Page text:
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United States Department of Agriculture

Agricultural Research Service

Title: Breeding Meadow Bromegrass for Forage Characteristics under a Linesource Irrigation Design

Authors
item Jensen, Kevin
item Waldron, Blair
item Robins, Joseph
item Monaco, Thomas
item Peel, Michael

Submitted to: Canadian Journal of Plant Science
Publication Type: Peer Reviewed Journal
Publication Acceptance Date: March 9, 2008
Publication Date: July 15, 2008
Citation: Jensen, K.B., Waldron, B.L., Robins, J.G., Monaco, T.A., Peel, M. 2008. Breeding Meadow Bromegrass for Forage Characteristics under a Linesource Irrigation Design. Can. J. Plant Sci. 88:695-703.

Interpretive Summary: Interest is increasing in utilizing less productive agricultural land often associated with periods of limited irrigation as an alternative source of forage to public grazing. Limited breeding work has been done to develop grass cultivars for pastures with limited irrigation in the western U.S.A. The effects of different levels of irrigation on genetic parameters of forage yield and quality are not well understood. In 2000, 18 half-sib families of meadow bromegrass were seeded in a split plot design under a line-source irrigation design to estimate genetic variability and parameters as affected by irrigation level and harvest date on dry matter yield (DMY), crude protein (CP), in vitro true digestibility (IVTD), neutral detergent fiber (NDF), and digestible neutral detergent fiber (dNDF). In this study, low genetic parameters for DMY suggest that selection for increased DMY is not likely. Crude protein concentrations were more influenced by harvest date than water level. Heritability estimates were relatively high regardless of WL or harvest date for IVTD. There was a trend towards increased genetic parameter estimates from early-to late-season harvest in NDF concentration. The effect of WL on the inheritance of NDF was less defined suggesting that gains might be achieved faster if selection was done on forage harvested later in the growing season at less than optimum irrigation. Genetic parameter estimates for dNDF were either small or associated with large standard errors.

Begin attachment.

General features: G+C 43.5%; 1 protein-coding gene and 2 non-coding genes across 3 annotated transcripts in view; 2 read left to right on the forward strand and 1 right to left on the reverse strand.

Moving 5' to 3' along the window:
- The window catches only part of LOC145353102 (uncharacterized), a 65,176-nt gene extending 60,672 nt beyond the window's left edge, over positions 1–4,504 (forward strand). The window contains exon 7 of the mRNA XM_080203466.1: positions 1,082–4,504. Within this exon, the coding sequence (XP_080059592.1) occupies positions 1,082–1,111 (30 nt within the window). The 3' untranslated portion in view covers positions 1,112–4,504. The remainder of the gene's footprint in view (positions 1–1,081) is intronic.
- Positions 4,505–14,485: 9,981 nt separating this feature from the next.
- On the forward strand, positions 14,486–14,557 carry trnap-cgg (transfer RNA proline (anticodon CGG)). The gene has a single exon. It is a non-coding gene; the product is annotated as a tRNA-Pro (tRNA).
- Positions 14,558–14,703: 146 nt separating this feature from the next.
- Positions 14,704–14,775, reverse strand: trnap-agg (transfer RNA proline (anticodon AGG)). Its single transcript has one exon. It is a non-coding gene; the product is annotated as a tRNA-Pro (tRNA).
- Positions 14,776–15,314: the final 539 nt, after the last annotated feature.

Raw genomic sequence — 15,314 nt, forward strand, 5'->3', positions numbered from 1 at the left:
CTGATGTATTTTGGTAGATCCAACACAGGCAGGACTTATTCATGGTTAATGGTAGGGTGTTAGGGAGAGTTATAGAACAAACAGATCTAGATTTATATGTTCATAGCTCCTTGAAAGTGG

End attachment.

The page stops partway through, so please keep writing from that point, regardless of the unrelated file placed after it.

Technical Abstract: Increased production from less productive lands limited by irrigation can be increased if genetically improved pasture grasses are developed with increased tolerance to abiotic and biotic stresses. In 2000, 18 half-sib families of meadow bromegrass were seeded in a split plot design under a line-source irrigation design to estimate genetic variability and parameters as affected by irrigation level and harvest date on dry matter yield (DMY), crude protein (CP), in vitro true digestibility (IVTD), neutral detergent fiber (NDF), and digestible neutral detergent fiber (dNDF). At all water levels (WLs) genetic variation for total DMY among half-sib families was not different than zero; however, at WL-5 narrow-sense heritability (h2) estimate increased to 0.48 plus or minus 0.36 as water stress increased. Genetic variation for CP in this population was limited and was influenced more by harvest date than WL. Heritability estimates for IVTD were significant regardless of WL and harvest date. There was a trend toward increased h2 estimates in IVTD concentrations from early-to late-season harvested forage. There were no trends in NDF across WLs, but h2 estimates were highest in forage harvested later in the growing season. Heritability estimates for dNDF were small or associated with large standard errors. Based on correlations at WLs 1 and 3, it seems reasonable to assume that when selecting in this population for increased DMY that NDF will increase and that IVTD, dNDF, and CP concentrations will decrease. Under the highest water stress, DMY was positively correlated to CP, IVTD, and dNDF and negatively correlated to NDF, possibly resulting from a higher leaf to stem ratio at WL5.

Last Modified: 12/26/2014
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